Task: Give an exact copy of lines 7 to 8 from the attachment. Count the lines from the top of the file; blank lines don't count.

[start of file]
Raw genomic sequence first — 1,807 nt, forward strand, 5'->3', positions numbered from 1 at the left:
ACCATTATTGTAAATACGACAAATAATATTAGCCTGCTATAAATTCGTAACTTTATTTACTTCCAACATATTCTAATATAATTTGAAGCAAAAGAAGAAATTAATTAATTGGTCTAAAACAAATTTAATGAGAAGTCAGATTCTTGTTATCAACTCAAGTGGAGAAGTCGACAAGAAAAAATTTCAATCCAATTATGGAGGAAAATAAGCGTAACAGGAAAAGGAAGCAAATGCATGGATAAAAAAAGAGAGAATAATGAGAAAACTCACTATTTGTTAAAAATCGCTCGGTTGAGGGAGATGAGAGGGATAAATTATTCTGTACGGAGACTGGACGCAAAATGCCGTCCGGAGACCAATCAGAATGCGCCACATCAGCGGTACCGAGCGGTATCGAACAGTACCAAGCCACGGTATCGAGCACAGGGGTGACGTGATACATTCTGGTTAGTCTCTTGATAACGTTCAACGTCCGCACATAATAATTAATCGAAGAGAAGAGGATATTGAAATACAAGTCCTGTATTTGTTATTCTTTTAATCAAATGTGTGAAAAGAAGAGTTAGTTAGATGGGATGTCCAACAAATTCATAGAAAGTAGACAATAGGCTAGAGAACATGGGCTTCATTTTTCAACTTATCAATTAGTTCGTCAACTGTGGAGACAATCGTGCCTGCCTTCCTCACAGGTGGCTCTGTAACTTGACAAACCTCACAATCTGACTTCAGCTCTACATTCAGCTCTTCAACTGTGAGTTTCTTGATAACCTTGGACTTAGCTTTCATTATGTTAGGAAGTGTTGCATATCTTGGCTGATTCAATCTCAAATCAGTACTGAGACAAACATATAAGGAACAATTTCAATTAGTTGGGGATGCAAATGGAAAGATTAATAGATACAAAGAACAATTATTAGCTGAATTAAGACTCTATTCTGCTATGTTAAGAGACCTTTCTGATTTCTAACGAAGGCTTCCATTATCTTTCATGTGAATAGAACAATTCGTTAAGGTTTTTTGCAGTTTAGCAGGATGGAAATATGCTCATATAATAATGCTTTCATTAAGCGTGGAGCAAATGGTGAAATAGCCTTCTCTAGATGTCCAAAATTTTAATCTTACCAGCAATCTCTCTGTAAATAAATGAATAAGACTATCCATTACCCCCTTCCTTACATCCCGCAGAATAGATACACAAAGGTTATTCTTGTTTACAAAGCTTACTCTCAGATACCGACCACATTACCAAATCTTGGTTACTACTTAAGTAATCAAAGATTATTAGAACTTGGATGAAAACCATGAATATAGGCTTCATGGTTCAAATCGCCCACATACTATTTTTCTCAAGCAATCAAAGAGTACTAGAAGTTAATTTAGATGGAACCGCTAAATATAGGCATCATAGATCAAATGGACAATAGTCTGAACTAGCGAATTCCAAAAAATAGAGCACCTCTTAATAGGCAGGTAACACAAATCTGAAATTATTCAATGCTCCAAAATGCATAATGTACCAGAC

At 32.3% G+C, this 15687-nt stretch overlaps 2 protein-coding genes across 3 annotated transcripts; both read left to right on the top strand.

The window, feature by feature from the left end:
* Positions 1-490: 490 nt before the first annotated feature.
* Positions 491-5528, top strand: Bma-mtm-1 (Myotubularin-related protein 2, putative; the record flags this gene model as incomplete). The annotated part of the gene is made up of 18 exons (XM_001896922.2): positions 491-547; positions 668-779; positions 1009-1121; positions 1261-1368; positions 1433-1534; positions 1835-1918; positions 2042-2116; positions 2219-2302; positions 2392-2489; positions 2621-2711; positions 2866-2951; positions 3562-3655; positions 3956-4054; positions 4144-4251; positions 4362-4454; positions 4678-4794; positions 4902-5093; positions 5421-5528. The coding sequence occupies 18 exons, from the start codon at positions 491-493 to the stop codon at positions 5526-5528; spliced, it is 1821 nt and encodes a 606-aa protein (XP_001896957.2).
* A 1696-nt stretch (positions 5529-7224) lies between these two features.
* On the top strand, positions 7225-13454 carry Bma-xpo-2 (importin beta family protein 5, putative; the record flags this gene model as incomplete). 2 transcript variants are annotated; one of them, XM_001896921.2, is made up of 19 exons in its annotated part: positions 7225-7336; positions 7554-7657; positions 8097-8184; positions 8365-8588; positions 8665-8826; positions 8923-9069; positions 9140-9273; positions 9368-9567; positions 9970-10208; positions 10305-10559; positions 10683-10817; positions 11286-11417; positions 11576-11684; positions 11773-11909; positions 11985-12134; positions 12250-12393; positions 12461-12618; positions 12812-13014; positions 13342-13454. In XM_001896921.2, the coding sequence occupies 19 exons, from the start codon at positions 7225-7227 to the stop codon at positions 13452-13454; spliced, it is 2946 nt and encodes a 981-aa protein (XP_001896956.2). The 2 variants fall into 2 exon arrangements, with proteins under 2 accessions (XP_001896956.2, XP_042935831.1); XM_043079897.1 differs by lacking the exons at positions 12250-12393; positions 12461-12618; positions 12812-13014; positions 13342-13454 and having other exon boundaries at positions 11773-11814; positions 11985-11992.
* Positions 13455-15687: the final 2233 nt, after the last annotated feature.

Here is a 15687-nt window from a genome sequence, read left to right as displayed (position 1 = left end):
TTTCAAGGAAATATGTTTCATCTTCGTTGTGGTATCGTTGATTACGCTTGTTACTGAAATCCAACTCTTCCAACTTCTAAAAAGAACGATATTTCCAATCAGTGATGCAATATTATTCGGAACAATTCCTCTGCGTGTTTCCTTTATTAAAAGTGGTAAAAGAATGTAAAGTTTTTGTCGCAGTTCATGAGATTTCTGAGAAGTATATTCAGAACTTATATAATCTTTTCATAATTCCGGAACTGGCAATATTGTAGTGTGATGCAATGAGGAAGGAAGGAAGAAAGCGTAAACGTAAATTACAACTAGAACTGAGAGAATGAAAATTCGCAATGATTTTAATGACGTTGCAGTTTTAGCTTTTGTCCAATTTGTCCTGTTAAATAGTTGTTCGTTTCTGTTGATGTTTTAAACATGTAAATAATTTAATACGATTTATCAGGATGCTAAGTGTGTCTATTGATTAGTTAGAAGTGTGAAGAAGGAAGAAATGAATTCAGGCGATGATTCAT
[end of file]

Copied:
* A 1696-nt stretch (positions 5529-7224) lies between these two features.
* On the top strand, positions 7225-13454 carry Bma-xpo-2 (importin beta family protein 5, putative; the record flags this gene model as incomplete). 2 transcript variants are annotated; one of them, XM_001896921.2, is made up of 19 exons in its annotated part: positions 7225-7336; positions 7554-7657; positions 8097-8184; positions 8365-8588; positions 8665-8826; positions 8923-9069; positions 9140-9273; positions 9368-9567; positions 9970-10208; positions 10305-10559; positions 10683-10817; positions 11286-11417; positions 11576-11684; positions 11773-11909; positions 11985-12134; positions 12250-12393; positions 12461-12618; positions 12812-13014; positions 13342-13454. In XM_001896921.2, the coding sequence occupies 19 exons, from the start codon at positions 7225-7227 to the stop codon at positions 13452-13454; spliced, it is 2946 nt and encodes a 981-aa protein (XP_001896956.2). The 2 variants fall into 2 exon arrangements, with proteins under 2 accessions (XP_001896956.2, XP_042935831.1); XM_043079897.1 differs by lacking the exons at positions 12250-12393; positions 12461-12618; positions 12812-13014; positions 13342-13454 and having other exon boundaries at positions 11773-11814; positions 11985-11992.